Validate Your Feelings
You have a right to feel however you feel towards your family right now. Subsequently, trying to deny, suppress, or minimize these emotions often backfires.
Validating your feelings simply means honoring whatever feelings arise for you right now. Try not to judge yourself. Remember that you are only human!
If you find this recommendation challenging, it may be helpful to imagine that you are talking to a close friend. How would you respond if they shared a similar story to yours and told you they felt upset or ashamed because of their upbringing? There’s a good chance you would be nurturing and patient with their emotions- just like you should strive to be with yourself.
You are no longer a child, which means you aren’t completely dependent on your caregivers to take care of you. Instead, you can learn to trust yourself to ensure you meet your needs.
Setting boundaries is important in healthy families. But it becomes crucial and non-negotiable in dysfunctional family systems.
Boundaries can include physical, emotional, spiritual, and financial limits. For example, you may need to tell your mother that you will leave her house if she criticizes you. Or, you might tell your sister you will no longer loan her money until she pays back whatever amount she already owes you.
Keep in mind that boundaries often feel incredibly uncomfortable. But it’s one of the essential steps towards honoring your integrity.
Therapy can be an invaluable resource for identified patients. If you were dragged to therapists in the past, keep in mind that seeking your own treatment is a drastically different experience. This is treatment on your terms and without adhering to someone else’s agenda.
Therapy offers support, guidance, and coping skills that can help you heal from your past. While you can’t change what happened to you, you can learn how to live in a way where those memories no longer define you.
Likewise, therapy can help you if you’re struggling in your adult relationships. Interpersonal difficulties in adulthood often have origins in childhood. Addressing these issues- and learning how to deal with them- can help you feel more empowered.
When one person changes, the entire family dynamic shifts. This is inevitable, but it often feels highly distressing for the rest of your family.
For example, let’s say you’ve struggled with depression for many years. It began during adolescence, and your parents constantly begged you to “get better.” They often blamed you for being moody or disagreeable with the family, scapegoating you into the identified patient role.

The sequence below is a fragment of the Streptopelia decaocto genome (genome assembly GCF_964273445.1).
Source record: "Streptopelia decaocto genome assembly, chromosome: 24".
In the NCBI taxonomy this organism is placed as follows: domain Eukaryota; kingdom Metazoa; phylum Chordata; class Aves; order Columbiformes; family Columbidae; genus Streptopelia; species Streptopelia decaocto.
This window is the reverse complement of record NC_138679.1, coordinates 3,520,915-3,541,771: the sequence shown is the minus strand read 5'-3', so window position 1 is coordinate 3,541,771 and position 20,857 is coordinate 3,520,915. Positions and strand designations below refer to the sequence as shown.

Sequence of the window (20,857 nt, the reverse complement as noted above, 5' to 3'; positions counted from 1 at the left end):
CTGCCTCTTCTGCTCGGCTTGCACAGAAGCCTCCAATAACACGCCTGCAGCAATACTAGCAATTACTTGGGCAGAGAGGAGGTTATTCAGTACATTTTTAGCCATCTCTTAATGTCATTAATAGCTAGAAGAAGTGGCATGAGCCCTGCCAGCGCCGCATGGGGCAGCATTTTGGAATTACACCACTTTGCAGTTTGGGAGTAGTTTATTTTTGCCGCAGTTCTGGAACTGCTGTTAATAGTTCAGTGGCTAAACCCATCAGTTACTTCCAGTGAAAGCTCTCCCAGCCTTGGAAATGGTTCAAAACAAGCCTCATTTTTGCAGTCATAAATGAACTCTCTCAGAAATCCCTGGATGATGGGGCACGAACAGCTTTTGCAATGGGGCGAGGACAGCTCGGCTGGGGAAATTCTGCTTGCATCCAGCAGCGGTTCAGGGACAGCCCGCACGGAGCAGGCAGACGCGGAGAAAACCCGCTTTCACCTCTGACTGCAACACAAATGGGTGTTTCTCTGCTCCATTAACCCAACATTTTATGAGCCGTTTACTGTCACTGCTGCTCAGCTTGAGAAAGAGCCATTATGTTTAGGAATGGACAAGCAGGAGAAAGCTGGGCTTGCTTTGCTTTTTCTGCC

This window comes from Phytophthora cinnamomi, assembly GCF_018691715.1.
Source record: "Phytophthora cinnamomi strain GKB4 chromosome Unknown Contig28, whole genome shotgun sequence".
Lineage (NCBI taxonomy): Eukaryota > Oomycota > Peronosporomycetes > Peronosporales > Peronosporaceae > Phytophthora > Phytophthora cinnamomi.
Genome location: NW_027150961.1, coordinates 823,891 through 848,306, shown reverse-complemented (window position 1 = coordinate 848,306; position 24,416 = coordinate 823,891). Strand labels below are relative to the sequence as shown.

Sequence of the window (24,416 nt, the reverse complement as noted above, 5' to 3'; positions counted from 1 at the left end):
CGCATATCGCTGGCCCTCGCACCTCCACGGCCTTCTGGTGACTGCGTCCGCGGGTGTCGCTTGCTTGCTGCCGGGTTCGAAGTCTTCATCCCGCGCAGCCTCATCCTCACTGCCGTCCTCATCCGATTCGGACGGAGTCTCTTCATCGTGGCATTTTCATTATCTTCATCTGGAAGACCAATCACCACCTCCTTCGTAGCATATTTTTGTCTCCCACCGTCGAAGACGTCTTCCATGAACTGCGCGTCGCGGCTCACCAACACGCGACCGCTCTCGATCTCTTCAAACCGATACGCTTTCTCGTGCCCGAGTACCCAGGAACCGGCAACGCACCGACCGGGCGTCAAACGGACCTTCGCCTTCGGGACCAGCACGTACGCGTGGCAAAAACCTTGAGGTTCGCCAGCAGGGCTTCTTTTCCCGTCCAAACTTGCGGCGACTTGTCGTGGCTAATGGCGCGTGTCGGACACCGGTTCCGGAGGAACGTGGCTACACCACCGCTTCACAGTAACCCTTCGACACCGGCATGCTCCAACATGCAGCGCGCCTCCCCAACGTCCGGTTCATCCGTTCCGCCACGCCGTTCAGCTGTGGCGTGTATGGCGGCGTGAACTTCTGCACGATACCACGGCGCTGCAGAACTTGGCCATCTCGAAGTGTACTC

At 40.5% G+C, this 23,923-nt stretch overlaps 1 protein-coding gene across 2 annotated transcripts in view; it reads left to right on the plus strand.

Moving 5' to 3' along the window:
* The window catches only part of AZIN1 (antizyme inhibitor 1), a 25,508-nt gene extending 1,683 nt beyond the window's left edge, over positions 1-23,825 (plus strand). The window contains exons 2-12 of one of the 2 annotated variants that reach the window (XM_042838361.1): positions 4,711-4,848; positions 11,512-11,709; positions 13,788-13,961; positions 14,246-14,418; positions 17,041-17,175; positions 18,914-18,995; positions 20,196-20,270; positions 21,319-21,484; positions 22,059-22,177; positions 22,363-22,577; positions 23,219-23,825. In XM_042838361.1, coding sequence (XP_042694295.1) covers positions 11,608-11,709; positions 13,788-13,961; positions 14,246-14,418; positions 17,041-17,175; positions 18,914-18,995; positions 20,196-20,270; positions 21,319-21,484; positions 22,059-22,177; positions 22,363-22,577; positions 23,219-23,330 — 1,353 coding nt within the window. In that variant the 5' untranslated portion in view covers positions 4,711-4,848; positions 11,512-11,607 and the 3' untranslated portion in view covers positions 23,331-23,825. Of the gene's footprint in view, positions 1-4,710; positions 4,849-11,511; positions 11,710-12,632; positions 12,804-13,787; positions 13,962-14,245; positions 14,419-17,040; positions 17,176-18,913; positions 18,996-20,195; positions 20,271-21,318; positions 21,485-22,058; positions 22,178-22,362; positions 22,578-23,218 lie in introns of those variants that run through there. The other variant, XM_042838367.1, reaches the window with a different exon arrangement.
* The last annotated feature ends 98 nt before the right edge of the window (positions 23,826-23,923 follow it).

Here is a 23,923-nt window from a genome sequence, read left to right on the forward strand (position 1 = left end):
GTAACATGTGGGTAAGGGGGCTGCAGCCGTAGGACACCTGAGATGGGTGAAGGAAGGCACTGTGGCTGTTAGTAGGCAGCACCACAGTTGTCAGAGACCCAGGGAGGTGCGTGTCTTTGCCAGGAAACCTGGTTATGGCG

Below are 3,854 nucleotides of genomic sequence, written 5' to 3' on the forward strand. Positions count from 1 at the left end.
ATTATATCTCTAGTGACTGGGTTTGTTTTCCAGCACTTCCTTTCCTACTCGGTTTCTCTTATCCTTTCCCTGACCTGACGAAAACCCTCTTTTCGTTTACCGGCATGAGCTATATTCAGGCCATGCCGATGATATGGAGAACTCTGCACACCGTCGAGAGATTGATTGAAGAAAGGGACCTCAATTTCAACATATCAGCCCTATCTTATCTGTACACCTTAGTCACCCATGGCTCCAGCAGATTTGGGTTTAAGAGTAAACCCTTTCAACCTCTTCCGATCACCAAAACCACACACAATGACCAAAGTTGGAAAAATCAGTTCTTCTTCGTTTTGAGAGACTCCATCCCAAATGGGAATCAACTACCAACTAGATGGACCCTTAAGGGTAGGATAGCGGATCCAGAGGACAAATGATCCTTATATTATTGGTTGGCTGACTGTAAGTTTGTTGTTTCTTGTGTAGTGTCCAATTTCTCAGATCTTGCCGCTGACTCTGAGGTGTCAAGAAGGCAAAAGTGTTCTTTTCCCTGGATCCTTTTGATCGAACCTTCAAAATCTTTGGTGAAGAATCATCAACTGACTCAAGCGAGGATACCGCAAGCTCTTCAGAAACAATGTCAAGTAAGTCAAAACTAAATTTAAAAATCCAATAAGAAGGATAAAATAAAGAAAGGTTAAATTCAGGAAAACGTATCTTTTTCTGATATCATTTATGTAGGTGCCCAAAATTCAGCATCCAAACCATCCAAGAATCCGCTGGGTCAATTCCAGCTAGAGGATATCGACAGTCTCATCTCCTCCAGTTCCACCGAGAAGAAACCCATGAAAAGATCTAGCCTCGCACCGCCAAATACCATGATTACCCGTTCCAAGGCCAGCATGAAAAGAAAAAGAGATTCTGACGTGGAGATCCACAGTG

Then, you attend a treatment program and start feeling significantly better. You make dramatic changes in your life and commit to bettering your mental health. You continue participating in therapy, taking medication, and engaging in positive lifestyle changes. You feel the best you’ve felt in years.
You might think your family would be proud of you (this is what they wanted!), but the opposite happens. They almost seem jealous or annoyed by your changes. They make snarky jokes about you needing to take medication or go to therapy. They still continue to blame you for being “so difficult” as a teenager. They even dismiss the treatment program for being overly expensive.
Unfortunately, these harsh and resistant reactions can be common. Your family might not be ready to embrace your changes. They might be perfectly comfortable having you be the “bad guy” or “broken child” as a way to redeem themselves.
Being the identified patient can be devastating for young children during their critical identity formation years. But the problems don’t just disappear once children become adults and leave home. Low self-esteem, feelings of isolation, and disconnect from others can impact how these adults function in all parts of life.
If you recognize yourself as being an identified patient, you deserve support and healing. You are not responsible for your entire family’s behavior. You are only responsible for doing your part in making the best decisions moving forward.